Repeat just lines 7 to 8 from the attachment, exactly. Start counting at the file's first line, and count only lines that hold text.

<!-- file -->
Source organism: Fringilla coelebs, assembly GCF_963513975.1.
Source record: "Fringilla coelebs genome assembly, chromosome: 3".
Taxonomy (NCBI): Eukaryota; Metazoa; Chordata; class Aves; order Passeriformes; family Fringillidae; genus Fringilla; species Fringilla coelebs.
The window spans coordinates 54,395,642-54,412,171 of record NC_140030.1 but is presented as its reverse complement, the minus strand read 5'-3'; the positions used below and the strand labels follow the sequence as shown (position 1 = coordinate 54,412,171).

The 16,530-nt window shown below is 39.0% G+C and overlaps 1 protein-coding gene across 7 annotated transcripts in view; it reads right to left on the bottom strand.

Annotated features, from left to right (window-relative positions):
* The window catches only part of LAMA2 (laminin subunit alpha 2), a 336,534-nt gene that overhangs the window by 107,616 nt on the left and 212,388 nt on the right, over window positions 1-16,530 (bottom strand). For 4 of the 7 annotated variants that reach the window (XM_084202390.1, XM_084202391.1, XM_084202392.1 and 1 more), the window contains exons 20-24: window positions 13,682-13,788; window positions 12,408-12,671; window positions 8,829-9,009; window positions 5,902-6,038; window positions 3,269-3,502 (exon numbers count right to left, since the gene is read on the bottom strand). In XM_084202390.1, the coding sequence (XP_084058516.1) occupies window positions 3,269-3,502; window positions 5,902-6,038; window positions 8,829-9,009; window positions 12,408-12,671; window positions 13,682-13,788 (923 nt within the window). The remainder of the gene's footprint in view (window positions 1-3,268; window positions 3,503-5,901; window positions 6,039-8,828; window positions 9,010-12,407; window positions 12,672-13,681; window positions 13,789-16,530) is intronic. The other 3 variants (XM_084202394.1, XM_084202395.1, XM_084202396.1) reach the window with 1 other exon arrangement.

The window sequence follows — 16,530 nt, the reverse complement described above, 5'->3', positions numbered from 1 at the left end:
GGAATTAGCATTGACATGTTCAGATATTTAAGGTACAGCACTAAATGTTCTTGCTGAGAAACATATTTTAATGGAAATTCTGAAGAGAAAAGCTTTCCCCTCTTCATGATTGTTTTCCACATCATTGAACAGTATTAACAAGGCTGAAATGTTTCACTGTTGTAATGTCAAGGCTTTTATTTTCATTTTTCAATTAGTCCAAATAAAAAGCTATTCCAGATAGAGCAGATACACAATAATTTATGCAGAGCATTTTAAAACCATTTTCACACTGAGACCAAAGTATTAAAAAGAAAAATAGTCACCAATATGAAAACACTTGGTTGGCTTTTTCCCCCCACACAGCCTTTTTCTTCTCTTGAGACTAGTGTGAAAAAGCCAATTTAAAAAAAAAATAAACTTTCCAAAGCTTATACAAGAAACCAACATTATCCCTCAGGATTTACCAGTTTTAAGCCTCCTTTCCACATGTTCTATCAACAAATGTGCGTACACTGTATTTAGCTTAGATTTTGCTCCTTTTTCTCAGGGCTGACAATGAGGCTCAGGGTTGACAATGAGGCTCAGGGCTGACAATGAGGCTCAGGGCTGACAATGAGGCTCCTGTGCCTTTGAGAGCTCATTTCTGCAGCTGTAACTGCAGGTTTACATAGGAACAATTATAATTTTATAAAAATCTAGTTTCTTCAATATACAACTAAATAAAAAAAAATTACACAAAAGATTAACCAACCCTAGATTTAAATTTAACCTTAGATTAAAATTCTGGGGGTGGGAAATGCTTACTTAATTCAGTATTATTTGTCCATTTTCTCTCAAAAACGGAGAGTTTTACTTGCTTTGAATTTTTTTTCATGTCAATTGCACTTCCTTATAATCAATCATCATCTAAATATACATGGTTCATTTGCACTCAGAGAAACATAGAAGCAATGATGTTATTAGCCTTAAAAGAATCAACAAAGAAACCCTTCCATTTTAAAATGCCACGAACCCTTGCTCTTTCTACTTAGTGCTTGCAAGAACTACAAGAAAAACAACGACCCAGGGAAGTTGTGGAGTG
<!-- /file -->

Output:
* The window catches only part of LAMA2 (laminin subunit alpha 2), a 336,534-nt gene that overhangs the window by 107,616 nt on the left and 212,388 nt on the right, over window positions 1-16,530 (bottom strand). For 4 of the 7 annotated variants that reach the window (XM_084202390.1, XM_084202391.1, XM_084202392.1 and 1 more), the window contains exons 20-24: window positions 13,682-13,788; window positions 12,408-12,671; window positions 8,829-9,009; window positions 5,902-6,038; window positions 3,269-3,502 (exon numbers count right to left, since the gene is read on the bottom strand). In XM_084202390.1, the coding sequence (XP_084058516.1) occupies window positions 3,269-3,502; window positions 5,902-6,038; window positions 8,829-9,009; window positions 12,408-12,671; window positions 13,682-13,788 (923 nt within the window). The remainder of the gene's footprint in view (window positions 1-3,268; window positions 3,503-5,901; window positions 6,039-8,828; window positions 9,010-12,407; window positions 12,672-13,681; window positions 13,789-16,530) is intronic. The other 3 variants (XM_084202394.1, XM_084202395.1, XM_084202396.1) reach the window with 1 other exon arrangement.

The window sequence follows — 16,530 nt, the reverse complement described above, 5'->3', positions numbered from 1 at the left end: